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New tools speed drug discovery and disease research

To study the genetic components of disease, researchers rely on mice or other research models in which particular genes are silenced, or turned off. In recent years, researchers discovered that they can selectively silence genes using small pieces of RNA called siRNA (short interfering RNA).

Unfortunately, sorting out which siRNA sequences block expression of which genes has proven to be truly daunting. Researchers at Whitehead Institute, however, recently released for public use a new computational tool that will vastly improve this process, streamlining drug discovery and disease research efforts.

A Needle in a Haystack

To harness the power of siRNA, researchers need predictive tools to narrow down the search for siRNA molecules that are most likely to affect a gene in a desired way without affecting the function of other genes. Until now, hunting for siRNA candidates has been like looking for a needle in haystack. Given a gene of 3000 nucleotides, there are 2980 possible siRNA candidates that might affect how the gene functions. (siRNA sequences are approximately 21 nucleotide bases long).

The Biocomputing Group at Whitehead has greatly simplified this process by devising and publishing a web-based tool that can quickly narrow down siRNA candidates.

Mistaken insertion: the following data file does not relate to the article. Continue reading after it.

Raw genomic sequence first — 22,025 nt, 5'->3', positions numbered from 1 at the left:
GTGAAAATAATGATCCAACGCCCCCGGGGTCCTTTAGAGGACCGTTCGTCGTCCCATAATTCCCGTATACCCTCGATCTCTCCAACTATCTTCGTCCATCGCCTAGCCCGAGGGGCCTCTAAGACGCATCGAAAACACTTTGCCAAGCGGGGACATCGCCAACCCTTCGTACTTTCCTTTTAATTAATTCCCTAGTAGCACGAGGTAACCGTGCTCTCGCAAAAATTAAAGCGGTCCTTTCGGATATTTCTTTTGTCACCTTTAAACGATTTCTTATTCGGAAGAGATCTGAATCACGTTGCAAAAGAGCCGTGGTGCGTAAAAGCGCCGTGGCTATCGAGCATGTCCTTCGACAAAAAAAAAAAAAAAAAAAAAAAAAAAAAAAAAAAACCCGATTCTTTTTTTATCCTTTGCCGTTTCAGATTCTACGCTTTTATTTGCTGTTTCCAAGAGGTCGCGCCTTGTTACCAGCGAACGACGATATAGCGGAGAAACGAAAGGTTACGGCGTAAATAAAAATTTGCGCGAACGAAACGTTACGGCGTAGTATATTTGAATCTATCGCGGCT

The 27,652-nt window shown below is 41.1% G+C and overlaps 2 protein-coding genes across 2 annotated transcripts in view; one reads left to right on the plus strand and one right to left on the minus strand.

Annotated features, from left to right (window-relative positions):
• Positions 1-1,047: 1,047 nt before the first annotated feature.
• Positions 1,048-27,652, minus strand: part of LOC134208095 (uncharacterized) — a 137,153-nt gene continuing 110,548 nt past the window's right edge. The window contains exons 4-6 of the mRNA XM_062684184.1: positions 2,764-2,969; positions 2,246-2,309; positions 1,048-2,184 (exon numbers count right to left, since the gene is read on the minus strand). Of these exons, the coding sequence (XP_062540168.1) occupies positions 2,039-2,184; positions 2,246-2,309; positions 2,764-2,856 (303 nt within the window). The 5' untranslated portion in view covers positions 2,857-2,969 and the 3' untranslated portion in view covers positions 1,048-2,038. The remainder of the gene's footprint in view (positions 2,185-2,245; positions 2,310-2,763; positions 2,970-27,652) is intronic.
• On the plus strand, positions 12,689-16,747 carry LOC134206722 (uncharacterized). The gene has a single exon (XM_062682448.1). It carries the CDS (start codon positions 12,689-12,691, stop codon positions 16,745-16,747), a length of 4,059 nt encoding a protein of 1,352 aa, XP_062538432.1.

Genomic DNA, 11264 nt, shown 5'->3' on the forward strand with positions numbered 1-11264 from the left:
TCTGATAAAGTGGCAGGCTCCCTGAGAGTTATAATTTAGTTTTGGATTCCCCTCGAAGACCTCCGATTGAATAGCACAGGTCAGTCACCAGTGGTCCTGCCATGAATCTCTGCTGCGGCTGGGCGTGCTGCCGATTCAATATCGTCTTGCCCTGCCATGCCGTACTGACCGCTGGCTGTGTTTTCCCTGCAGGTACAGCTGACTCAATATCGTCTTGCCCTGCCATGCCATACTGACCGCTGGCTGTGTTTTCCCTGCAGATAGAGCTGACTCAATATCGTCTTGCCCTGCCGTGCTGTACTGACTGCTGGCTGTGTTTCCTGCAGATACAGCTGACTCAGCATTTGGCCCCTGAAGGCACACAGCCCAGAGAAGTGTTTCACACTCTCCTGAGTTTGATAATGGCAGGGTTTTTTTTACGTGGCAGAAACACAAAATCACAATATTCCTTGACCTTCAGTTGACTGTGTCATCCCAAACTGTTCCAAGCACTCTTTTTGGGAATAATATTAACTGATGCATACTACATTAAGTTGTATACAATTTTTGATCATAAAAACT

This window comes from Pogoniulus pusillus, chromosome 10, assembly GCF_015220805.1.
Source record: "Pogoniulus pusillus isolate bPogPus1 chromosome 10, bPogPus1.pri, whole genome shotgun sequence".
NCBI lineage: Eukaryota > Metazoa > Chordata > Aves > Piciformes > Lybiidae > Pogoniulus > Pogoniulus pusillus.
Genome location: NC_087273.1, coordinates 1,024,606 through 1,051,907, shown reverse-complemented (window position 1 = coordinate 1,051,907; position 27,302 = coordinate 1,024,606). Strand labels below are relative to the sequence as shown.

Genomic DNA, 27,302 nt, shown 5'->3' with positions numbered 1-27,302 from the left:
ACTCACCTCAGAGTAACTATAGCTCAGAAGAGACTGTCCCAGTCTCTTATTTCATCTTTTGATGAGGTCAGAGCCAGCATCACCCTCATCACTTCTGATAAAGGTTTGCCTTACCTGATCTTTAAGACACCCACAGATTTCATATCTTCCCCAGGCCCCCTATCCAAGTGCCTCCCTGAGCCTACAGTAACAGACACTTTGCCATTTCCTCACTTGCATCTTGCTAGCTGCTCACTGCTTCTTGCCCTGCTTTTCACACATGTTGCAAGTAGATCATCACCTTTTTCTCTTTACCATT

"Scientists routinely came to Biocomputing asking how they could more efficiently predict siRNA targets," says Lewitter. "Unfortunately, without suitable prediction tools, scientists had to randomly select siRNA strands from a pool of thousands of possibilities and hope that they would be successful in studying a gene of interest."

Faced with scientists' mounting frustration, Biocomputing took on the challenge to develop an easy and efficient tool to predict which siRNA molecules will be effective in a particular experiment. "Using this tool, researchers can narrow down the possibilities of potential siRNAs to a small handful that are likely to be effective for stud
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Contact: Kelli Whitlock
whitlock@wi.mit.edu
617-258-5183
Whitehead Institute for Biomedical Research
12-Mar-2003


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